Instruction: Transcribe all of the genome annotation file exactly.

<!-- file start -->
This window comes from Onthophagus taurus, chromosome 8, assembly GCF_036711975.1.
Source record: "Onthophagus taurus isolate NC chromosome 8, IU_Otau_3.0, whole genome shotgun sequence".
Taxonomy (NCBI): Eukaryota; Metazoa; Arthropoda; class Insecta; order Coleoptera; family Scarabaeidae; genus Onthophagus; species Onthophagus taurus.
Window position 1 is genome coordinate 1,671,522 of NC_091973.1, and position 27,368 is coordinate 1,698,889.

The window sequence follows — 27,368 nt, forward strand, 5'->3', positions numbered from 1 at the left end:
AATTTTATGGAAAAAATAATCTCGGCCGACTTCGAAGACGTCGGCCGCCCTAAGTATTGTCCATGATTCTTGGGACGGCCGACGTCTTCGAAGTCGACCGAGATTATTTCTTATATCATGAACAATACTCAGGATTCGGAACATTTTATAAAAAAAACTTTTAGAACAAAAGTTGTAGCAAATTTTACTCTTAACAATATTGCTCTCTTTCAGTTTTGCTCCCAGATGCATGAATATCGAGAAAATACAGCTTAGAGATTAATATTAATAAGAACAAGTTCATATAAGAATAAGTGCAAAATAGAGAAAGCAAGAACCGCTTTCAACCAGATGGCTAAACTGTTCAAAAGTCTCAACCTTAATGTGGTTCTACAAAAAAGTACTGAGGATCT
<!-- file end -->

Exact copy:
This window comes from Onthophagus taurus, chromosome 8, assembly GCF_036711975.1.
Source record: "Onthophagus taurus isolate NC chromosome 8, IU_Otau_3.0, whole genome shotgun sequence".
Taxonomy (NCBI): Eukaryota; Metazoa; Arthropoda; class Insecta; order Coleoptera; family Scarabaeidae; genus Onthophagus; species Onthophagus taurus.
Window position 1 is genome coordinate 1,671,522 of NC_091973.1, and position 27,368 is coordinate 1,698,889.

The window sequence follows — 27,368 nt, forward strand, 5'->3', positions numbered from 1 at the left end:
AATTTTATGGAAAAAATAATCTCGGCCGACTTCGAAGACGTCGGCCGCCCTAAGTATTGTCCATGATTCTTGGGACGGCCGACGTCTTCGAAGTCGACCGAGATTATTTCTTATATCATGAACAATACTCAGGATTCGGAACATTTTATAAAAAAAACTTTTAGAACAAAAGTTGTAGCAAATTTTACTCTTAACAATATTGCTCTCTTTCAGTTTTGCTCCCAGATGCATGAATATCGAGAAAATACAGCTTAGAGATTAATATTAATAAGAACAAGTTCATATAAGAATAAGTGCAAAATAGAGAAAGCAAGAACCGCTTTCAACCAGATGGCTAAACTGTTCAAAAGTCTCAACCTTAATGTGGTTCTACAAAAAAGTACTGAGGATCT